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Council Approves Board Of Education Budget Without Cuts On Split Vote



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Following three different proposed budget amendments and three separate votes, the Legislative Council approved the Board of Education’s recommended budget at a meeting on March 27.

Following the Board of Finance’s review in February, the bottom line for the Board of Education went to $88,817,373, a $3,747,722 or 4.4% increase over last year. The Board of Education had approved $89,826,756, a $4,747,105 or 5.56% increase. The municipal budget was approved by the BOF without cuts to its bottom line of $48,834,506, a $1,308,366 or 2.75 percent spending increase.

The overall budget currently stands at $137,651,879, a $5,056,088 or 3.7% spending increase. The mill rate is currently proposed to increase from 26.24 to 27.24, a 1 mill or 3.82% tax increase.

These are the final numbers that will go to voters at a Tuesday, April 23, referendum. While turnout has historically been low, Councilman Chris Gardner noted that was the time that voters can weigh in on the budget to let the town know if it is too high or too low.

In 2023, Newtown saw increased participation at its April budget vote with a turnout of approximately 8.8 percent, the first year of increased participation after years of waning participation, especially following the COVID pandemic. In 2022, participation was only 7.7 percent; in 2021, the turnout was 8.98 percent; in 2020, there was no budget referendum due to the pandemic; in 2019, turnout was 17 percent; in 2018, turnout was 15.7 percent; and in 2017, turnout was 19.9 percent.

While a single amendment was proposed to reduce a contingency line item for the Newtown Health District by $10,000, which was not approved into the budget as First Selectman Jeff Capeci noted that the health district is a regional organization that the town cannot cut, similar to the Lake Authorities, the council did take square aim at the BOE budget, with Republican Derek Pisani proposing a cut from the 4.4% proposed spending increase to an increase of 2.75%. This would have cut $1,408,307 from the increase approved by the Board of Finance.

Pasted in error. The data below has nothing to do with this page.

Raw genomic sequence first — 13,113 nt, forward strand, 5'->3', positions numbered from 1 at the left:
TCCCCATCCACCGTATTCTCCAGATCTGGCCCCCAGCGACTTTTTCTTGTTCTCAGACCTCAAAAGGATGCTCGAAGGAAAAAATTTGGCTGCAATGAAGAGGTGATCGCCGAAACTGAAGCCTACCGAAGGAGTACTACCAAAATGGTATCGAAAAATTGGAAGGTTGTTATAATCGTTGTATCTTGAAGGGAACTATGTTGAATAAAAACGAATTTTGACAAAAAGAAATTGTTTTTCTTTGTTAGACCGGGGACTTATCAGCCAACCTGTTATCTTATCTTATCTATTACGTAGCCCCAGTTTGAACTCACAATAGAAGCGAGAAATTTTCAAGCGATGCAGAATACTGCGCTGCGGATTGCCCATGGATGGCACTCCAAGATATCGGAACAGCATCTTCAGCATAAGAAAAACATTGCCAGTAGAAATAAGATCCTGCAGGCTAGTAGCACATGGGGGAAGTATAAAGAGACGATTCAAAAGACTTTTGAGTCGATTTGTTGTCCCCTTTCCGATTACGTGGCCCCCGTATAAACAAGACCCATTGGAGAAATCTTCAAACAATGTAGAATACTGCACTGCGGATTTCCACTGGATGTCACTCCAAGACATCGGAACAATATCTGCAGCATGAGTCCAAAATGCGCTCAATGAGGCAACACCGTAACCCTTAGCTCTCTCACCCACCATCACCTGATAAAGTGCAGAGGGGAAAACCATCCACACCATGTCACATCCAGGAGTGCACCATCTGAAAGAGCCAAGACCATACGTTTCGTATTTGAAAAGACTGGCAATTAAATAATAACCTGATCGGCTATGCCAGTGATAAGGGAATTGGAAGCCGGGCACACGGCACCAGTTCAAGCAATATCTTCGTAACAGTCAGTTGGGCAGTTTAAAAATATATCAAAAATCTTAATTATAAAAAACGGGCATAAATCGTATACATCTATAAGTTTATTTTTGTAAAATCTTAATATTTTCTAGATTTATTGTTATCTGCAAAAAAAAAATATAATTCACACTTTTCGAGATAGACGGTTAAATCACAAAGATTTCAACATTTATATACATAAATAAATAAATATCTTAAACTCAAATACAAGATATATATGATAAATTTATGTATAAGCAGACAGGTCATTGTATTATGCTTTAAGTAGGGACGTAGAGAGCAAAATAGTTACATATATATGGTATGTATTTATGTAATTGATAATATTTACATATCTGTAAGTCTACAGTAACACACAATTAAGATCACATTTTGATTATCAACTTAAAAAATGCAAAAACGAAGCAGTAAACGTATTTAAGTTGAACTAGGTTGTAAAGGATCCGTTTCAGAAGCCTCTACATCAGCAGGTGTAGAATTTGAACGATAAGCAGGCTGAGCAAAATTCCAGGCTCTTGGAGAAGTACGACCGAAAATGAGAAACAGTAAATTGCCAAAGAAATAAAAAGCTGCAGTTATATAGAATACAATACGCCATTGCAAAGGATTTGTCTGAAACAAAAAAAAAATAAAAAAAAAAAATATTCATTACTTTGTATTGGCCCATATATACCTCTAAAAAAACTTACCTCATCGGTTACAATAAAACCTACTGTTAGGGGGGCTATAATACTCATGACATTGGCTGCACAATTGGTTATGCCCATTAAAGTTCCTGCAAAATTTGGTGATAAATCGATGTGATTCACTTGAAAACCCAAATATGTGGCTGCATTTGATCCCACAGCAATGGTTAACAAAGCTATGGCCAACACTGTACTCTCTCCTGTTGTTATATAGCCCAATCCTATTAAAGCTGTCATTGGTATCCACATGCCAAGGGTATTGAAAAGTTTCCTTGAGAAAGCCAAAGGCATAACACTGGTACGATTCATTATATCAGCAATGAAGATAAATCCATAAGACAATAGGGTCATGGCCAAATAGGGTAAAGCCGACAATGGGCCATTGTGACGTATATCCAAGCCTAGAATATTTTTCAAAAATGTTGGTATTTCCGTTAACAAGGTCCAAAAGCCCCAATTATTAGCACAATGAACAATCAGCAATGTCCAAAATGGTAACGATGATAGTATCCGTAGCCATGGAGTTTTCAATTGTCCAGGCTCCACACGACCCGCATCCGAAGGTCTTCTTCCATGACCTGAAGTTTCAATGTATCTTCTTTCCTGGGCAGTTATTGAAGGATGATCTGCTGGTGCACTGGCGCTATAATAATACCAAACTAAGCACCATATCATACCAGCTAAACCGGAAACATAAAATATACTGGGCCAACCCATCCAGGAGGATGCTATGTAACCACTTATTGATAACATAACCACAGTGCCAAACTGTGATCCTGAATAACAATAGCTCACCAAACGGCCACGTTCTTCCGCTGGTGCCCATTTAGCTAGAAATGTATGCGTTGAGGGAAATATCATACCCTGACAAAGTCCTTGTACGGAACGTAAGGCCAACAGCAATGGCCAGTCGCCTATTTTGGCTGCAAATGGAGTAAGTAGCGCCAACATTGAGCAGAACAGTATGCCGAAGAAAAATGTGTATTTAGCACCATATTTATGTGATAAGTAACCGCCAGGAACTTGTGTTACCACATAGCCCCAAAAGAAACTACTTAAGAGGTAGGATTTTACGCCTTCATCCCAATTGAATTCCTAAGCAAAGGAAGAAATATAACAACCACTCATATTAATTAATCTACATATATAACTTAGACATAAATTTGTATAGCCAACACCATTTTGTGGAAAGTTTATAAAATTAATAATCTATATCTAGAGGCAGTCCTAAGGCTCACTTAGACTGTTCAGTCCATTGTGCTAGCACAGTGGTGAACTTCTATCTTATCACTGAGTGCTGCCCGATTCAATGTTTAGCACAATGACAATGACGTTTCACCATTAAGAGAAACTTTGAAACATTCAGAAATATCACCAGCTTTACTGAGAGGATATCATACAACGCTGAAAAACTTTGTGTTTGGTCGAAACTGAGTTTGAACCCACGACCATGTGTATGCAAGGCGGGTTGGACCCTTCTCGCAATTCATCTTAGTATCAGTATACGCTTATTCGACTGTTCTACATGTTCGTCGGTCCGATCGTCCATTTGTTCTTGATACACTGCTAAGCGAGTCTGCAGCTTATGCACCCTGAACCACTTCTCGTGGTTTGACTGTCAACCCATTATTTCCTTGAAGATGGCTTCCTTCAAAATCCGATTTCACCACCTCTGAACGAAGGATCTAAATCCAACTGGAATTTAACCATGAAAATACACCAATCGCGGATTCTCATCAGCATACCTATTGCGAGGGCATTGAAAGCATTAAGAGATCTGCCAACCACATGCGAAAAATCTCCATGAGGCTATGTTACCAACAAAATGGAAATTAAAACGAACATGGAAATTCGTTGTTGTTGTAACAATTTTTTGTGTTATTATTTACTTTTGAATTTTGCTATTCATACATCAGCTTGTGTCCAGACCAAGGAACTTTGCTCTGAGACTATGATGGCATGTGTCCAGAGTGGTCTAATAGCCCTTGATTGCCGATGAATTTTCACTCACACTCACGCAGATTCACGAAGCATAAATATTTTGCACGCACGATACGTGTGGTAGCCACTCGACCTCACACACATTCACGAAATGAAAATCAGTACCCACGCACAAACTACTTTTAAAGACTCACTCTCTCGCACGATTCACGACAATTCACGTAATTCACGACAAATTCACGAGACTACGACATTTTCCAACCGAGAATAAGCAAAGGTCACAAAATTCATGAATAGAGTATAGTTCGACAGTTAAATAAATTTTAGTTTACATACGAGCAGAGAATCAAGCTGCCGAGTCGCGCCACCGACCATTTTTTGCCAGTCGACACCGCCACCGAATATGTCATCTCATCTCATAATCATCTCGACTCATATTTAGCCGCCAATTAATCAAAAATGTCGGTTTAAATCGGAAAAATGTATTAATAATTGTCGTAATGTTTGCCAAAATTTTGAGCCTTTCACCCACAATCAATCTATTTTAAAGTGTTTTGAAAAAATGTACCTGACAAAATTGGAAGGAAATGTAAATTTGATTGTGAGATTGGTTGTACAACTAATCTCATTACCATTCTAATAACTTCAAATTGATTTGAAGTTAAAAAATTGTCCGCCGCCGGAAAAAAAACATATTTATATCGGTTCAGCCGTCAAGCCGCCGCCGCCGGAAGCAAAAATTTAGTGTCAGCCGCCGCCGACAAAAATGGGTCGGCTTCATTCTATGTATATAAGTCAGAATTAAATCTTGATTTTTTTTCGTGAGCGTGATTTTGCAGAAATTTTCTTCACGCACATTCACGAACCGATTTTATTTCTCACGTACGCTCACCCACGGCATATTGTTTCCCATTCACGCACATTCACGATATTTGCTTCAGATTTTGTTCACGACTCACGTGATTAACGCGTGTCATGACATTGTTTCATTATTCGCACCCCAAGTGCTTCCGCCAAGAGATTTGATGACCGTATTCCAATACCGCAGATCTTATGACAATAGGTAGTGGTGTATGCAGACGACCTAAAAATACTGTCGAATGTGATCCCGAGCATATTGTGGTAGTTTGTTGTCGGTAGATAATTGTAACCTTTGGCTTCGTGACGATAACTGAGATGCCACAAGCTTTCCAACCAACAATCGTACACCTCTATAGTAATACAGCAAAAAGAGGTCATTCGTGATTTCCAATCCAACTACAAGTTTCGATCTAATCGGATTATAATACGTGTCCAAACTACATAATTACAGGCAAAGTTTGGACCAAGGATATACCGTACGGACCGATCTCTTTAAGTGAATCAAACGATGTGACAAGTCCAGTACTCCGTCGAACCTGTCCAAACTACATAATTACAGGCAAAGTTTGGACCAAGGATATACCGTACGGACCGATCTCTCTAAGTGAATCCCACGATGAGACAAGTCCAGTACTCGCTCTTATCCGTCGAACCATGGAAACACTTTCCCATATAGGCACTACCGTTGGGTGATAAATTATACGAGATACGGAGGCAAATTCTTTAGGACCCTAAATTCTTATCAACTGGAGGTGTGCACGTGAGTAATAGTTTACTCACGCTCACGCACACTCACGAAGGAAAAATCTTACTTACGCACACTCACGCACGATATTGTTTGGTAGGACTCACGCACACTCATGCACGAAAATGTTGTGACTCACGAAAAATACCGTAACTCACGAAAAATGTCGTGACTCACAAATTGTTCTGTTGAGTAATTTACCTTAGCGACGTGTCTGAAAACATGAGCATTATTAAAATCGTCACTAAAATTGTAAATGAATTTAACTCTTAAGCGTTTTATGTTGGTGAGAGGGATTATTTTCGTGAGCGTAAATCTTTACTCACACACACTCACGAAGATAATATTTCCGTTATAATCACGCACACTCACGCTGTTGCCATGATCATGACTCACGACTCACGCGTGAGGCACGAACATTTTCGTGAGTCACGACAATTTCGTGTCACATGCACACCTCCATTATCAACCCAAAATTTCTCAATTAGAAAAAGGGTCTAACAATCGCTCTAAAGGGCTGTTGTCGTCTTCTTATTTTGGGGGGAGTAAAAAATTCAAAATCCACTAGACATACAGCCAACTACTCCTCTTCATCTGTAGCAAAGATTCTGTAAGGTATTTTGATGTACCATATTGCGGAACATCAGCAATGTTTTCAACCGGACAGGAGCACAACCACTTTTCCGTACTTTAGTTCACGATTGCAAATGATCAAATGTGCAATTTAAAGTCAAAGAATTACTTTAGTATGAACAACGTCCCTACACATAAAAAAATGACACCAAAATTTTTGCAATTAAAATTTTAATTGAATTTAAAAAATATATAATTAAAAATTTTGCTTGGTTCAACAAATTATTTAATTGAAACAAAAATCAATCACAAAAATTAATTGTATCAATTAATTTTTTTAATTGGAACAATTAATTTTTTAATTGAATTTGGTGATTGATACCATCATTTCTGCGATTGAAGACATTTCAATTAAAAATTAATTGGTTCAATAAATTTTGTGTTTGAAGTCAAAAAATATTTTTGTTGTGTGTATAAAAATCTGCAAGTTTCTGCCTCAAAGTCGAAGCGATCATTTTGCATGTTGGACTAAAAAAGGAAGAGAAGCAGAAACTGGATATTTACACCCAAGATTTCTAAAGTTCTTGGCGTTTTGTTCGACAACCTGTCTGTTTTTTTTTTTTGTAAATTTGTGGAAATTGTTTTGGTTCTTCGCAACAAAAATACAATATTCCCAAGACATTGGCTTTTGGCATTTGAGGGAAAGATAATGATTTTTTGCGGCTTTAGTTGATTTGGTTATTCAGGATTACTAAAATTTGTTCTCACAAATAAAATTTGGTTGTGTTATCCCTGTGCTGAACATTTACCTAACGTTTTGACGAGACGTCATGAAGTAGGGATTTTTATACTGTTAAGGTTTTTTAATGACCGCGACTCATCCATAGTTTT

Much of the two hour meeting was discussion of the school budget and wrangling between members over what the final numbers should look like.

While that proposal was seconded by Republican Ben Ruben, it never came to a vote. Pisani said he arrived at it by looking at analytics of the school system’s performance over 20 years compared to budgets, from which he said that there is “no correlation” between higher spending and academic success. He said the budget increased from $49 million in 2000 to $85 million in 2023, while test scores went from the “top 7% to a 64.9% failing grade.”

“There’s an inverted correlation,” said Pisani. “It won’t take money, but leadership to change the trend.”

Pisani and Ruben both expressed the need for sensitivity to the town’s less financially comfortable residents, who are struggling with higher utility costs, inflation, and home costs.

Pisani also noted that he had a document with roughly 400 homeowners who are currently struggling to catch up on their current property taxes.

When asked about the effects of a $1.4 million reduction to the asked for increase, Superintendent Chris Melillo said that “spit balling” it could mean from 10 to 13 positions, some of which would likely be teachers. Melillo noted that most of the increase came from insurance, contractual wage increases, and other inflation-induced rises in costs.